Biotech’s Problems Will Be Solved by Internet of Things

The Internet of Things has the potential to change biotech laboratories and research thanks to top-notch and highly-valuable applications.

Photo: Jean-Etienne Minh-Duy Poirrier/Flickr

Photo: Jean-Etienne Minh-Duy Poirrier/Flickr

The Internet of Things, or machine-to-machine communication, is becoming quite popular nowadays not only among representatives of high tech and IT industry but also among investors.

They consider the IoT as a cost-effective and more efficient way to make the global economy develop fast. In addition to that, the Internet of Things has the potential to change biotech laboratories and research thanks to top-notch and highly-valuable applications.

So, at the end of March, IBM announced its plans to start a new Internet of Things (IoT) unit, in which IBM will invest $3 billion during the next four years. “Our knowledge of the world grows with every connected sensor and device, but too often, we are not acting on it, even when we know we can ensure a better result,” said Bob Picciano, senior vice president of IBM Analytics, commenting on the launch of the new IoT unit.

As for biotech’s problems, the main and oldest one is reproducibility. Troubles are hidden in the fact that scientists may make mistakes as all we do. The truth is that even when experiments are performed correctly, two laboratories can have different results.

However, robots cannot produce incorrect results or mislabel samples, they won’t put the wrong liquid to a test tube and so on.  That’s why the Internet of Things is able to rescue biotech providing all necessary robots and software.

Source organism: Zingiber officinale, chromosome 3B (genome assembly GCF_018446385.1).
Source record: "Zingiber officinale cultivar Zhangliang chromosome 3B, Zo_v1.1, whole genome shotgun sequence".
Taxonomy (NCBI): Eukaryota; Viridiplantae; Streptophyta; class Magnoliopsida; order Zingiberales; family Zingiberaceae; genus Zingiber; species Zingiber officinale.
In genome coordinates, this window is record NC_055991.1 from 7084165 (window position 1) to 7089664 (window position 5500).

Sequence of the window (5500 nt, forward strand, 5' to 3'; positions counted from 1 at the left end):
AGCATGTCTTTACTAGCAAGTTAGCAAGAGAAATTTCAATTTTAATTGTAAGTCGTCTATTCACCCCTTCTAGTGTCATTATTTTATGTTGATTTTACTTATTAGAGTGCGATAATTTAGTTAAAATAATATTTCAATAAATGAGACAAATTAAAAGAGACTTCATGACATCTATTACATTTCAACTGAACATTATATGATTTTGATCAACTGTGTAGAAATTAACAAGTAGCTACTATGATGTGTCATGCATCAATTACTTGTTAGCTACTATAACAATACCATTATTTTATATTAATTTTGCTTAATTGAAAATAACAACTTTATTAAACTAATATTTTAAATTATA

In fact, Ginkgo Bioworks recently opened Bioworks1, an 18,000-square foot facility, the work of which can be tracked via a virtual database. It includes 20 robots ready which will conduct and control biotech research.

As far as everything in the facility has a bar-code label to follow each sample and step in an experiment, robots are able to order items that are out-of-stock tracking inventory and ensuring research can be conducted without problems.

The Motley Fool reports that several bioCAM, or computer-aided manufacturing companies, have created R&D platforms, which can be used via the cloud by researchers who live in different places and have an Internet connection.

Thanks to  that invention, they can submit experiments virtually to Emerald Cloud Lab or Transcriptic. Moreover, robots conducting the experiments will send an email when the results are ready. Obviously, this way to execute researches is cheaper, and the results are reproducible.

Today, lots of private firms are busy to build biotech’s automated system, and the bio-Internet of Things is already starting to attract interest of publicly traded companies. The future in this field is already quite optimistic and it appears to become even brighter.

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